Creating Your Niche
East Meets West
Even when driven by passion, the niche offering might not always be universally well received. Such has been the experience of David Romanelli. Eight years ago, while he was working for an agent representing Shaquille O'Neal, a friend urged him to try yoga. He did, and fell in love. "From that first class, I felt driven to get yoga to as many people as I possibly could," he muses. He left his job, abandoned L.A., and started At One Yoga, now a leading studio in Phoenix.
Beyond his contribution to Arizona's yoga landscape, Romanelli has drawn attention for his workshop topics, including Yoga and Chocolate, and Yoga and Wine. Fascinated by trends within pop culture, he explains, "I honor people where they are by wrapping yoga in different sensibilities and language so people can relate to it. My passion is how relevant and integrated yoga can be with peoples' lives."
The pop-culture allure of Romanelli's workshops has won him the spot as mind/body expert on Yahoo! Health. In addition, he has appeared in The New York Times and Chicago Tribune, in O Magazine, and on CBS News. Not surprisingly, controversy has followed. "Despite great press coverage and attracting newcomers to yoga, the criticism can be vicious," he says.
Romanelli feels critics overlook the fact that he integrates popular cultural elements with yoga to reveal the sacred. Yoga and Chocolate emphasizes the ancient symbolism of the cocoa bean, examines the chemical and sensate impact upon the body, and pays respect to the modern-day mystique. In Yoga and Wine, "we support deeper meaning in celebration, including raising the glass in a sacred, ritualistic way. We also explore wine as a metaphor for how to view aging." With Yoga and Country Music next on his agenda, Romanelli will emphasize the mystical aspects of Christianity in country music and underscore yoga’s traditional values to integrate and reveal the philosophical consistencies between the two. To him, this work is yoga. "I want to show people that yoga is completely accessible and makes sense no matter who you are," he explains.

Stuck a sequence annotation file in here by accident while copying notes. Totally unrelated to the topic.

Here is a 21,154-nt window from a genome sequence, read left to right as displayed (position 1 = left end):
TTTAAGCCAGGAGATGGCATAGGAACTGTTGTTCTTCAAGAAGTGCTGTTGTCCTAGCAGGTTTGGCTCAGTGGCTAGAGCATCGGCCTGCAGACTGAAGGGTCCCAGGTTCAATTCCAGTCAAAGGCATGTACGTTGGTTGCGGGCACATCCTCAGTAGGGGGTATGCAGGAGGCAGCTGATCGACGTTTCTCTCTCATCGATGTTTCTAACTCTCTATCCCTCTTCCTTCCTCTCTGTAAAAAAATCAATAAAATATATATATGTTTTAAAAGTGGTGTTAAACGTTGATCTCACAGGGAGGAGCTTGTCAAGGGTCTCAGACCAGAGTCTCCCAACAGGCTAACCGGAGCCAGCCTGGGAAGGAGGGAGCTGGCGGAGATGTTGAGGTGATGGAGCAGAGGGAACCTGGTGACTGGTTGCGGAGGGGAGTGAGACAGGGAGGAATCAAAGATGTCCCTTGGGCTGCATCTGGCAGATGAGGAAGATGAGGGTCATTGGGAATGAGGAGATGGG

Profiting and Proliferating
You don't have to have an MBA to be smart about your business. In both her teaching and her business management, Ann Dyer draws from her 20-year career as a vocalist. She integrated music into her classes from the moment she started teaching yoga, eight years ago. Now a national presenter in nada yoga, her work has flourished and includes retreats, workshops, classes, and conventions. Next she will launch a "workshop-in-a-box—something to take home to keep the practice alive."
A savvy businesswoman, her advice is clear. "Think of yourself as content. What are the avenues through which you can distribute yourself? DVDs, conferences, retreats, recordings, essays, journalistic publishing, workshops, classes, public speaking, posters—what are the many forms? Each has strengths and weaknesses. Construct a life in which one supports the other. Take a look to ensure that the pieces make sense in terms of your life as a teacher and in terms of the experience of the students."
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